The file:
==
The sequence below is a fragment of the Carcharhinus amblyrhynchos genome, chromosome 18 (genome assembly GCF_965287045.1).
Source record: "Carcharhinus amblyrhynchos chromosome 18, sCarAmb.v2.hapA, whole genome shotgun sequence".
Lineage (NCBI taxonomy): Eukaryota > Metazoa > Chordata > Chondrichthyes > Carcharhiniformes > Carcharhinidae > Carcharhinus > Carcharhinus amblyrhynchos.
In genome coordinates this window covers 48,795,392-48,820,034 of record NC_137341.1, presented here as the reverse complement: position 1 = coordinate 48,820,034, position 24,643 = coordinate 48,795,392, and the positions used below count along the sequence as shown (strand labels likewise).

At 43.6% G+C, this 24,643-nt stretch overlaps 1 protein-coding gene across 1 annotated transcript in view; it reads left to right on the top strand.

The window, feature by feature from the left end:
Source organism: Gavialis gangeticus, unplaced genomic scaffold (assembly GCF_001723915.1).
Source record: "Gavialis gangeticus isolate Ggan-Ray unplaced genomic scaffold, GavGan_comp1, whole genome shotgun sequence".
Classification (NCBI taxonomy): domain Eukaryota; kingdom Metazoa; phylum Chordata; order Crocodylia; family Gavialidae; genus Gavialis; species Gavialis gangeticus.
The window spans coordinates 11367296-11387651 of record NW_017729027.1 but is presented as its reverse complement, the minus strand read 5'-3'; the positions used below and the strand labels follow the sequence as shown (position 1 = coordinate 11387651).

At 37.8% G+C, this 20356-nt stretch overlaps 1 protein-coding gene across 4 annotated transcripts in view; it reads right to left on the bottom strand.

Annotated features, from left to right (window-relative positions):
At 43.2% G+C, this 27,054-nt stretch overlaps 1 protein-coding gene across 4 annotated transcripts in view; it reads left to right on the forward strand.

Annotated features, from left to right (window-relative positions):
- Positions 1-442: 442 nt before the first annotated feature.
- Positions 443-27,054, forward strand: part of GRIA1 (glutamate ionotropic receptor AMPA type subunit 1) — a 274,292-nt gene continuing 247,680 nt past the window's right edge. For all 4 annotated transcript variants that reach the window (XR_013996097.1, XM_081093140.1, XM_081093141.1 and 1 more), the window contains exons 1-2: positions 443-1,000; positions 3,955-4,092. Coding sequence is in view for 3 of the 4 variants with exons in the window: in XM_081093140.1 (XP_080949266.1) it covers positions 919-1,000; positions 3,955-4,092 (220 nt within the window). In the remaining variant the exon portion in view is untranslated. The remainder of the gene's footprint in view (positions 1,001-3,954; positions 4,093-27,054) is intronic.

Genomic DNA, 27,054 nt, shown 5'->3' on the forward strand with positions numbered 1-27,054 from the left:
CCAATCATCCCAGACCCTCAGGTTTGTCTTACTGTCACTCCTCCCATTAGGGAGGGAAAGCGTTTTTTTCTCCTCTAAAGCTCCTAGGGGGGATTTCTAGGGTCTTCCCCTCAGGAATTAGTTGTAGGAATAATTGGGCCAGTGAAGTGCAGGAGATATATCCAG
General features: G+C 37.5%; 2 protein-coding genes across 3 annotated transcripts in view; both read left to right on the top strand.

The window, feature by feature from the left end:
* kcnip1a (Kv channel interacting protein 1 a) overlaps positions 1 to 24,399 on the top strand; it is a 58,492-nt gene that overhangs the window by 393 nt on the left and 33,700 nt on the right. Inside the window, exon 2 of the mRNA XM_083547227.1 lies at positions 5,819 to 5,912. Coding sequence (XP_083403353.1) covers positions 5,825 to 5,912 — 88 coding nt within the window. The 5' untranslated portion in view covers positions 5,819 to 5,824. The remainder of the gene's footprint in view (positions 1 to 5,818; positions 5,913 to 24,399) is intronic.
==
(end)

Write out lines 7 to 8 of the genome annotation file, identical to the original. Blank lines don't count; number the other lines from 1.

Source organism: Gavialis gangeticus, unplaced genomic scaffold (assembly GCF_001723915.1).
Source record: "Gavialis gangeticus isolate Ggan-Ray unplaced genomic scaffold, GavGan_comp1, whole genome shotgun sequence".